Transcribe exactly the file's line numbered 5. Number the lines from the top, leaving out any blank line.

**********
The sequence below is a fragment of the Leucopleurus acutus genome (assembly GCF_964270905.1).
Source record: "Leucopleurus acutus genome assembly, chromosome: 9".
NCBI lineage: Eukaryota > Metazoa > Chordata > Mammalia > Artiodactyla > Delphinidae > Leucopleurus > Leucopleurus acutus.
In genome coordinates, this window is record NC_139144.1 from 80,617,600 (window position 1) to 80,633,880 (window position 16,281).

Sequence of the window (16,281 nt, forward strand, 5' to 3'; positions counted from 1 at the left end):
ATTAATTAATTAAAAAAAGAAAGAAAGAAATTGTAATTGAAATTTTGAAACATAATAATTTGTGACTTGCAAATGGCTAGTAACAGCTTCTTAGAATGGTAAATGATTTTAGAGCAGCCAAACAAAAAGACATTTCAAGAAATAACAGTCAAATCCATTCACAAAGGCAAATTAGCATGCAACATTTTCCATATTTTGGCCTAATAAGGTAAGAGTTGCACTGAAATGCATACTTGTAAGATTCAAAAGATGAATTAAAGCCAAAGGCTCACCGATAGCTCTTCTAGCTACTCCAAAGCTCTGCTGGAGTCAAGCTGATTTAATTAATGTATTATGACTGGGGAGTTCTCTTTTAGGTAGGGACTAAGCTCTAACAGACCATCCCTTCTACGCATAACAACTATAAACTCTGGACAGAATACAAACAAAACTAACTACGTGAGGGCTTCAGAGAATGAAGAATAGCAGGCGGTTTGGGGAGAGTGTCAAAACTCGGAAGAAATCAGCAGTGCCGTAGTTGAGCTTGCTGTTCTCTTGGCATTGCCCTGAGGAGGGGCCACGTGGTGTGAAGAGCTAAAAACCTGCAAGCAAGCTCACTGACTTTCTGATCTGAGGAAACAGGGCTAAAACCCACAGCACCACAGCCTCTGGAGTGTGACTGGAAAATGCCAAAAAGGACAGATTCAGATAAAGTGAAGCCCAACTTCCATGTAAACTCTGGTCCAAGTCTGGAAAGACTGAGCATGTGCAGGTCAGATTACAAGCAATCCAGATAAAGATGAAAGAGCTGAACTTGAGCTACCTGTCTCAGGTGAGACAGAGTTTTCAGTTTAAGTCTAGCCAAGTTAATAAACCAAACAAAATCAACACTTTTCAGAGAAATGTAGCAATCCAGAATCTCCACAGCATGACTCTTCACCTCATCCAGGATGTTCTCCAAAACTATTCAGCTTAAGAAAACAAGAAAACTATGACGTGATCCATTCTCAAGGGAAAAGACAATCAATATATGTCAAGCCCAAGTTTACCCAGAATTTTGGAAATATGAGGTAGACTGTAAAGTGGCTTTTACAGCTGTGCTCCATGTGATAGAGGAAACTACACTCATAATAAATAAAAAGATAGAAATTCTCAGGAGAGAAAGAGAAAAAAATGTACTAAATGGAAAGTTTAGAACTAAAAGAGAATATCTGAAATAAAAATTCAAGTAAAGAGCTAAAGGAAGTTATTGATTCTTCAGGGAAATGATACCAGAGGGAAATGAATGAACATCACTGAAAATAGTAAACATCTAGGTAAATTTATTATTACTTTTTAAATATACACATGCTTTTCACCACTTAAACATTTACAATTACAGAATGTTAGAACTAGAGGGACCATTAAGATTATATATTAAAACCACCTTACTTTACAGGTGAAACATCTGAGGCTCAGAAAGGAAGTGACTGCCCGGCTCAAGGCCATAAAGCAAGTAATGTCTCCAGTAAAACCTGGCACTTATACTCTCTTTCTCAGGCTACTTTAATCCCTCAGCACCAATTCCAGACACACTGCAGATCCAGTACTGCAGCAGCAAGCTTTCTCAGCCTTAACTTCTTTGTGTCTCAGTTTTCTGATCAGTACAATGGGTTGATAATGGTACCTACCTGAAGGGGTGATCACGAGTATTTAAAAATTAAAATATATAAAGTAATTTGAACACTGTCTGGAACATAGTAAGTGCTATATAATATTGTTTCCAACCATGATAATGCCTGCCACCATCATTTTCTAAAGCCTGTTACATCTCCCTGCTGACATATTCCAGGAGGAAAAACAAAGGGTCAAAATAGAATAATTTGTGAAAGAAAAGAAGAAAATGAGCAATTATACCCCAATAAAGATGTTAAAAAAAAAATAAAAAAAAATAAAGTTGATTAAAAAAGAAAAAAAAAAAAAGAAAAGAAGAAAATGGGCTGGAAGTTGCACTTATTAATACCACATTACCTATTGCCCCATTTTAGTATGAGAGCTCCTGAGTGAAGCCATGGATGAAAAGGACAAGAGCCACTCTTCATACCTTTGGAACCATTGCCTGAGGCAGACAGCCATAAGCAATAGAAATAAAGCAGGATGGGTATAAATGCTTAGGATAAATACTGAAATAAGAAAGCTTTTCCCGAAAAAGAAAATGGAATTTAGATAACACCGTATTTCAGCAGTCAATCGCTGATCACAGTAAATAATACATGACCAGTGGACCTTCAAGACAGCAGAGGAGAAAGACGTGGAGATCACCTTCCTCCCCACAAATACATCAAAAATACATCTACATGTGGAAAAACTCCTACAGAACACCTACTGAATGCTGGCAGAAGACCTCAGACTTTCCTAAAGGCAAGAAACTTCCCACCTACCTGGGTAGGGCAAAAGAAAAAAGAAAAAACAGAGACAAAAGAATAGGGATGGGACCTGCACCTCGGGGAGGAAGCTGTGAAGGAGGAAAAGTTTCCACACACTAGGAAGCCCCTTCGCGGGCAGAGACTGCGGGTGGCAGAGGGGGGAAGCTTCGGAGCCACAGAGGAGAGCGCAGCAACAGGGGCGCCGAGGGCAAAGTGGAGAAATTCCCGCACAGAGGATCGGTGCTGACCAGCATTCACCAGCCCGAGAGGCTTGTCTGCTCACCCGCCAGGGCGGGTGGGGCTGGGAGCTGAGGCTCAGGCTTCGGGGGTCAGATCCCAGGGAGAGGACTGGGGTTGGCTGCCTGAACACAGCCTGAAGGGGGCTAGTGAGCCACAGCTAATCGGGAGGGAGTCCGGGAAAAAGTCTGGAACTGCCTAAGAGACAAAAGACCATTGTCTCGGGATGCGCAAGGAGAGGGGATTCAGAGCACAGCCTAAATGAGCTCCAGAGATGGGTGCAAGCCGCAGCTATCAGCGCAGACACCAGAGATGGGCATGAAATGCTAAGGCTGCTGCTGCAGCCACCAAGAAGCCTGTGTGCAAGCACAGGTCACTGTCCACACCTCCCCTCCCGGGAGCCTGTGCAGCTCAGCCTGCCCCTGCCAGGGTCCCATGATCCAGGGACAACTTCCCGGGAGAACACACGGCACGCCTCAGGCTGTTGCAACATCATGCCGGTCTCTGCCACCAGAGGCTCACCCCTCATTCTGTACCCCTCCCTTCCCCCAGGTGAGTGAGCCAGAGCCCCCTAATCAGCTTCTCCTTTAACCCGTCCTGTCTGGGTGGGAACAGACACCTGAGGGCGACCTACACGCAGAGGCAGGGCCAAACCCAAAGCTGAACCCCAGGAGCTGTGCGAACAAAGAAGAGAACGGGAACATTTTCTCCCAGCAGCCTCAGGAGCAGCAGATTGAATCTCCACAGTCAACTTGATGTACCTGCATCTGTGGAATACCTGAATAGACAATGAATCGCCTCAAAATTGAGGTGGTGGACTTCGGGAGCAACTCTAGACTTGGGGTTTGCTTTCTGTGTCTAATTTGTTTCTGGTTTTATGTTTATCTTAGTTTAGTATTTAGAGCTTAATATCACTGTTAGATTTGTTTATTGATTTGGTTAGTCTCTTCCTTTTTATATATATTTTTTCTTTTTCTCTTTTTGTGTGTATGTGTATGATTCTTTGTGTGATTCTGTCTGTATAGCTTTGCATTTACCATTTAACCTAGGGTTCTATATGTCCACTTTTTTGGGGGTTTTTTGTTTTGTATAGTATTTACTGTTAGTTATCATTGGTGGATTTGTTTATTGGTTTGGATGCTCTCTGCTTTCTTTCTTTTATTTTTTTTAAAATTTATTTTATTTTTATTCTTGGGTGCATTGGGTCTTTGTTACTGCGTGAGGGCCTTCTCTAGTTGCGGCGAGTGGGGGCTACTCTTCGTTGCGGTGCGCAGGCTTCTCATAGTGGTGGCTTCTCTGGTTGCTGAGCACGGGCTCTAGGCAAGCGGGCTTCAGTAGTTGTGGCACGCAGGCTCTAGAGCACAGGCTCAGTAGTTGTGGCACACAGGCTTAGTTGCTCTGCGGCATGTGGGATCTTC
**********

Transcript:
Sequence of the window (16,281 nt, forward strand, 5' to 3'; positions counted from 1 at the left end):